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Assessing Economic Impacts of Greenhouse Gas Mitigation: Summary of a Workshop
Congress. Mr. Conti has spent the past 28 years at the Department of Energy in the Office of Policy and International Affairs and the Energy Information Administration. Mr. Conti has a M.S. degree in management and policy sciences and an undergraduate degree in economics from the State University of New York at Stony Brook.
Francisco C. de la Chesnaye is a senior project manager in the Global Climate Change Program at the Electric Power Research Institute (EPRI). His current research portfolio covers both domestic and international climate change issues. On domestic issues, his work focuses on modeling of the U.S. energy system, in particular the U.S. electric power sector, to evaluate the possible transformation of the system under alternative policies. On international issues, Mr. de la Chesnaye’s work is focused on analyzing post-2012 global climate change policies. Prior to joining EPRI, Mr. de la Chesnaye was the chief climate economist at the U.S. Environmental Protection Agency. He was responsible for developing and applying EPA’s economic models for domestic and international climate change policy analysis. He led EPA’s efforts to produce the agency’s first independent economic analysis of a climate policy, the McCain-Lieberman bill of 2007. Subsequent analyses were completed in 2008 on the Bingaman-Specter and Lieberman-Warner bills. Mr. de la Chesnaye was a lead author for the Intergovernmental Panel on Climate Change’s (IPCC) Fourth Assessment Report and served as the U.S. government’s lead technical expert on long-term economic and emission scenarios. Mr. de la Chesnaye is co-editor of Human-Induced Climate Change: An Interdisciplinary Assessment (2007). He is co-editor of “Multigas Mitigation and Climate Policy” an Energy Journal Special Issue (2006). Mr. de la Chesnaye is currently pursuing a Ph.D. in public policy at the University of Maryland. He holds graduate degrees in environmental science from Johns Hopkins University and in economics from American University, and an undergraduate degree in economics from Norwich University, the Military College of Vermont.
Peter C. Evans is general manager of global strategy and planning at GE Energy Infrastructure where he tracks and analyzes political, economic, and regulatory policy trends around the world and the related implications for GE Energy’s long-term strategy. Prior to joining GE, he was director, Global Oil, and research director of the Global Energy Forum at Cambridge Energy Research Associates (CERA). He also worked as an independent consultant for a variety of corporate and government clients, including Rio Tinto, American Superconductor Corporation, U.S. Trade Promotion Coordinating Committee, U.S. Department of Energy, the Organization for Economic Cooperation and Development, and the World Bank. Dr. Evans has extensive international energy experience, including two years as a visiting scholar at the Central Research Institute for the Electric Power Industry in Tokyo, Japan. His many articles and policy monographs include Japan: Bracing for an Uncertain Energy Future (2006), Liberalizing GlobalTrade in Energy Services (2002), and “International Conflict and Cooperation in Government Export Financing” (2001). He also co-authored CERA’s global energy scenario study “Dawn of a New Age: The Energy Future to 2030.” Dr. Evans holds a B.A. in government and public policy from Hampshire College, an M.C.P. in economic development and regional planning from the Massachusetts Institute of Technology (MIT), and a Ph.D. in political science from MIT.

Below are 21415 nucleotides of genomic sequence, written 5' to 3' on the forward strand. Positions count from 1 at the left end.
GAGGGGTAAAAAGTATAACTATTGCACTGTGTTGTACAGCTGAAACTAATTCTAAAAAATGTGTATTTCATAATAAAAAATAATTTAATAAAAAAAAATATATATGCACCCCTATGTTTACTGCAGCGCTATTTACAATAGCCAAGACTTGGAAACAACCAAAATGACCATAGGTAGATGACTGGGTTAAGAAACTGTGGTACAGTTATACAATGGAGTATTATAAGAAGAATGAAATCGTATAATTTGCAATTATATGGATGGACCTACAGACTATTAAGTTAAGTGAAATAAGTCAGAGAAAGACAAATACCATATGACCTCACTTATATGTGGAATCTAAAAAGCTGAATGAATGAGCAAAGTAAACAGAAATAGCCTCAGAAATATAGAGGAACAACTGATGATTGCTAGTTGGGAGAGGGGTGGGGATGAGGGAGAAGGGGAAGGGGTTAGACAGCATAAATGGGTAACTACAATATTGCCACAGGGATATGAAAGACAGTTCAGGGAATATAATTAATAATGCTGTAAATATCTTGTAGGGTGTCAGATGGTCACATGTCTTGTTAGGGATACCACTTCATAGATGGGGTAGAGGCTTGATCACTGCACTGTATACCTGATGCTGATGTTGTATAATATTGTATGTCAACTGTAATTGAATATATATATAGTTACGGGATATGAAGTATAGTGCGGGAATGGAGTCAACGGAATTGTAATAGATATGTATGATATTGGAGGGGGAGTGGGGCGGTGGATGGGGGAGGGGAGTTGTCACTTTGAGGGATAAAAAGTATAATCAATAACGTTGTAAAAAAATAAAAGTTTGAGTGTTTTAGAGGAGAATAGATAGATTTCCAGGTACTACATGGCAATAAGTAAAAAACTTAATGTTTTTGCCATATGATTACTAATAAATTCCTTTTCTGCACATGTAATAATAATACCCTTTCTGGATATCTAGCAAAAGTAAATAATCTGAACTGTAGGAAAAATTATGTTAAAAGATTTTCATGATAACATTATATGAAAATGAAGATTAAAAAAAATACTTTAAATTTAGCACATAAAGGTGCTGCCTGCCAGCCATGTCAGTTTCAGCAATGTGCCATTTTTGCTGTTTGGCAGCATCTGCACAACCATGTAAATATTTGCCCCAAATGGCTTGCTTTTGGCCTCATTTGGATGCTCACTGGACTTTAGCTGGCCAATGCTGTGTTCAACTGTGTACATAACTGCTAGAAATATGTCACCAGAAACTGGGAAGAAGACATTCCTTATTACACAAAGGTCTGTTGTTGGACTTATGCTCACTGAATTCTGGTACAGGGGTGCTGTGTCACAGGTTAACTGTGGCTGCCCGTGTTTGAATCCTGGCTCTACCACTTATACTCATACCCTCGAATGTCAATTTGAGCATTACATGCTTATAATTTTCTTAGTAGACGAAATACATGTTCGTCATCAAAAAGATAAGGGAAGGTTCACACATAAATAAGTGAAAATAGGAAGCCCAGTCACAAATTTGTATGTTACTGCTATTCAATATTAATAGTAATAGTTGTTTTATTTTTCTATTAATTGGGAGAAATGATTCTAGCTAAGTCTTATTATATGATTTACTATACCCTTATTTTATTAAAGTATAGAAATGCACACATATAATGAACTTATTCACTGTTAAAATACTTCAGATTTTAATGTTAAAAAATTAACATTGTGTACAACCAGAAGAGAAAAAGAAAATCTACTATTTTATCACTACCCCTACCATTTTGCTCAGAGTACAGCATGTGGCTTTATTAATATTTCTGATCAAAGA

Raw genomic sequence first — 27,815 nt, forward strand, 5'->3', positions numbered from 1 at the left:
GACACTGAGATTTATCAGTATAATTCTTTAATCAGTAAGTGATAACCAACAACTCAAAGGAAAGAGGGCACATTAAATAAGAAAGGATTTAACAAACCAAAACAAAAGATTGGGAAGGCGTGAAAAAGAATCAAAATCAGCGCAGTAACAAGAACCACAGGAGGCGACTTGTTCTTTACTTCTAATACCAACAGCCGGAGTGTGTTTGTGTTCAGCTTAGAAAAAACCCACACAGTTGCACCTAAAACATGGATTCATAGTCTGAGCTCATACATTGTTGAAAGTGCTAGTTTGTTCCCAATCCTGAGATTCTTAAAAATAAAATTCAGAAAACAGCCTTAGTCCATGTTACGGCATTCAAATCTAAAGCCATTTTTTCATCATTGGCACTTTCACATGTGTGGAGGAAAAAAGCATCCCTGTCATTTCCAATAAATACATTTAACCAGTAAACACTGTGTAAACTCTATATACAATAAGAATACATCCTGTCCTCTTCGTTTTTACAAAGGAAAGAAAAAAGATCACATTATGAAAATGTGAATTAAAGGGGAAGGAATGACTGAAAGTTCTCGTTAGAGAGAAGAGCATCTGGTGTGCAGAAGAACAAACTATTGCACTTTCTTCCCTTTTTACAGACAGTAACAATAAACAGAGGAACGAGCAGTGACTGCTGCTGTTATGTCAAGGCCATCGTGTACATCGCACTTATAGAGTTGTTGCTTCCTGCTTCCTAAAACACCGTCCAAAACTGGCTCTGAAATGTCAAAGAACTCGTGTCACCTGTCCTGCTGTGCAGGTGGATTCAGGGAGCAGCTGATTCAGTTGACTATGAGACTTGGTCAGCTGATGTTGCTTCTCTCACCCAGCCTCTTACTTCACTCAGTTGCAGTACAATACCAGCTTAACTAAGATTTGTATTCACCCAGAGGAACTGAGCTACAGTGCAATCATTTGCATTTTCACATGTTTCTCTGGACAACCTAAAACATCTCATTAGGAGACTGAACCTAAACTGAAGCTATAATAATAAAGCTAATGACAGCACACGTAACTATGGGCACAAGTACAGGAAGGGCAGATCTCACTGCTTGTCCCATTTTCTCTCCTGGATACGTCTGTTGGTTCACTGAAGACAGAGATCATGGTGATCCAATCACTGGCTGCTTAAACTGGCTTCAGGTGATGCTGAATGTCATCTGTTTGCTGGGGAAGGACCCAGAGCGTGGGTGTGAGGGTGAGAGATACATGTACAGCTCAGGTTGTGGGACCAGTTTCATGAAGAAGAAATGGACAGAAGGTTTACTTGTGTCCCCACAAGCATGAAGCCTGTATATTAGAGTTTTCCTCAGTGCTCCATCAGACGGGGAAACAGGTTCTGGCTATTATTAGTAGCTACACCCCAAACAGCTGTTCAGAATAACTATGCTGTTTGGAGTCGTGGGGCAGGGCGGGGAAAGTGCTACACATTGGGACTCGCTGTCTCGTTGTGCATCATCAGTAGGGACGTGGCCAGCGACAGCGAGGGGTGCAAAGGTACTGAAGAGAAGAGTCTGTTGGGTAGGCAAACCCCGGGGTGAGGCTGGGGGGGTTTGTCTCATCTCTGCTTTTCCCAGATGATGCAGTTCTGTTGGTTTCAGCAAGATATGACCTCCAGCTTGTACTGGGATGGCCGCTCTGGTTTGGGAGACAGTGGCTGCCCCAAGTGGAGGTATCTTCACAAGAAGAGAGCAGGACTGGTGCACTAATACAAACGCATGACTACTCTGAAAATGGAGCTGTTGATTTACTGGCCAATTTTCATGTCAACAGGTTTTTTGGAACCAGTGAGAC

Richard J. Goettle IV is a lecturer in the Finance and Insurance Group at the College of Business Administration, Northeastern University. Dr. Goettle holds a B.A. degree in mathematics and computer science from Miami University, a M.B.A. from Northwestern University, and a Ph.D. in economics from the University of Cincinnati. He is the president, co-founder, and principal of Cambridge Planning and Analytics Inc., a developer and marketer of DATADISK Information Services. Dr. Goettle also serves as a senior economist with Dale W. Jorgenson Associates and was with the National Center for Analysis of Energy Systems at Brookhaven National Laboratory. He has written extensively on the general equilibrium consequences of U.S. energy, environmental, and tax policies. Dr. Goettle is a member of the American Economic Association and the Western Economic Association.
Howard Gruenspecht has worked extensively on electricity policy issues, including restructuring and reliability, regulations affecting motor fuels and vehicles, energy-related environmental issues, and economy-wide energy modeling at the U.S. Energy Information Administration (EIA). Before joining EIA, he was a resident scholar at Resources for the Future. From 1993 to 2000, Dr. Gruenspecht served as director of economic, electricity, and natural gas analysis in the Department of Energy’s